Just because the warmer weather is behind us, doesn’t mean that you have to hang up your feeder rod just yet, writes Korum’s Chris Ponsford…
Firstly, thank you for clicking onto my little piece, I am very honoured you taking the time to read and look at Lloyds fine pictures.
This little tome is about making the changes from summer into winter, both in in our fishing techniques, tackle and not forgetting clothing, food and drink.
Back when dinosaurs walked our land and I was a little, thin slip of a lad gleefully thumbing through Bernard Venables classic Mr Crabtree goes fishing things were very different. Just looking at Bernards hand drawn illustrations you can see, pipe in mouth, sports jacket and tie, old coat and hat, wellingtons, creel, one rod and reel and tin of maggots, or a few lobworms and cheesepaste.
Compare that to now, Transit vans, VW Transporters and enough kit to start a tackle shop, fishing station, countless holdalls of made up rods, buckets of bait, ground bait mixers and two hours to set up for a match.
Actually, I am not a fan of all this, sure its efficient once all set up, definitely comfortable but very expensive and bulky, but it’s a modern thing and the way things have evolved. As a retired gent of the parish I do find it daunting to lug down and carry in my venerable Volvo Estate, which is like me getting on in years but still going well and enjoying a day out.
Paring down on kit is a thing with me and very often pleasure fishing I don’t carry many rods or reels, a nice light modern float rod and lead rod is often enough, maybe a whip as well. What no pole you ask? well I haven’t used my pole for a year or two and have caught plenty of fish. For presentation it cannot be beat, but a waggler fished well is still awesome and doesn’t spook fish and can be cast way beyond pole range on Stillwater and Rivers.
One digresses. Those long hot days of summer, sat in a t-shirt, sweat on your brow with a fierce sun on your face are now gone as the chiller winds of Autumn and winter roll in accompanied by frosts in the morning, rapidly approaching as write this in November.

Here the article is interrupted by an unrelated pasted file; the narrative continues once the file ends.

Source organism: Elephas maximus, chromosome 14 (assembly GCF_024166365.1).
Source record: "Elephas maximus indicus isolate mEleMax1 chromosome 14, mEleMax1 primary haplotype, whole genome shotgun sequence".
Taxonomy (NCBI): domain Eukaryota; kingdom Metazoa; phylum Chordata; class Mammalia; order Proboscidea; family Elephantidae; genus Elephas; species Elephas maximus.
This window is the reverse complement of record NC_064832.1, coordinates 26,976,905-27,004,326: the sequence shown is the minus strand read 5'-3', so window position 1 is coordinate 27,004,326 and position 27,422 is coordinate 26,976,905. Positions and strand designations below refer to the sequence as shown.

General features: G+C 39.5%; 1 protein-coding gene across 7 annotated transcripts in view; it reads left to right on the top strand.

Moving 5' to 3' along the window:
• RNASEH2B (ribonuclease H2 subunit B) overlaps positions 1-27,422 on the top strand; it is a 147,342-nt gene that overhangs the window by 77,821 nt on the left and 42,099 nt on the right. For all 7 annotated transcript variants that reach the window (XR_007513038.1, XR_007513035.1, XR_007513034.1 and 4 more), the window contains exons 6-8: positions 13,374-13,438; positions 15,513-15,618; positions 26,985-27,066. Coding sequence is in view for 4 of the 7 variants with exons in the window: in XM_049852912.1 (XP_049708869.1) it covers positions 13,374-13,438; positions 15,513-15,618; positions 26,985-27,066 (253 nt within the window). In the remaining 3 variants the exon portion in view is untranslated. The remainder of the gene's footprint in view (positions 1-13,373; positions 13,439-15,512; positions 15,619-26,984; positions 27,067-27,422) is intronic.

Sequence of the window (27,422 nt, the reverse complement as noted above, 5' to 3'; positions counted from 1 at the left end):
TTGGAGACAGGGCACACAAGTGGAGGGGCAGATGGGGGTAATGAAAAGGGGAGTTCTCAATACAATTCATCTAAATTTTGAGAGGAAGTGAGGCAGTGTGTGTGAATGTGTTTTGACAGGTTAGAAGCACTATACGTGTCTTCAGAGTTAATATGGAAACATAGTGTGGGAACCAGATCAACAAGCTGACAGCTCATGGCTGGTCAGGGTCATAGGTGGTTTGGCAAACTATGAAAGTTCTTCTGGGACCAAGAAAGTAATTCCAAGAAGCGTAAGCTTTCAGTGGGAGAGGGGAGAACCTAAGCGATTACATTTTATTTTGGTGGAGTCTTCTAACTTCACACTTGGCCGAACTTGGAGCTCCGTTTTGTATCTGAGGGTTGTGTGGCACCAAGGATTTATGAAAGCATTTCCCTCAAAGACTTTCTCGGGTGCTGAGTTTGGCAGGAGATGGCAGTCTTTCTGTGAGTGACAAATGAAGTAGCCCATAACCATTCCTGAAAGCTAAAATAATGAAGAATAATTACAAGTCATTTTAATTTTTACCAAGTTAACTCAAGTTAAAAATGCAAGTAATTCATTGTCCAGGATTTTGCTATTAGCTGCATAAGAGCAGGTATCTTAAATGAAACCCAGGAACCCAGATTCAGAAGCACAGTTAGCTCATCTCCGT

I really enjoy fishing for silvers through the winter, they are often very obliging even on the coldest of days when other species like Carp are shutting up shop, or not so ravenous in attacking the bait. Catching hundreds of pounds of carp is not my thing but give me a net of 20lb of Roach, Skimmers and Perch and I am a happy man.
This trip, accompanied by good friend and fantastic lensman, Lloyd Rogers, we went to Meadowlands Fishery just south of Coventry, an amazing venue of two lakes both stuffed with a big variety of fish and available on a day ticket. I had spoken to another chum prior to our visit, the famous Darren Cox, boss of Garbolino and regular winner here on matches.
A good while back I popped over to watch him filming a piece for Garbolino catching skimmers on a micro cage feeder and fluro pinkies in winter and listen to his sage thoughts, Darren is absolutely one of the best match anglers in the world and one of the nicest guys you will ever meet, so time chatting and watching is always a thrill and very educating.
There was a small match on the pegs I fancied, so following Darren’s advice, I headed down to an area round peg 25 on Lambsdown lake, just below the fishery office, a section with deepish water and ideal for winter.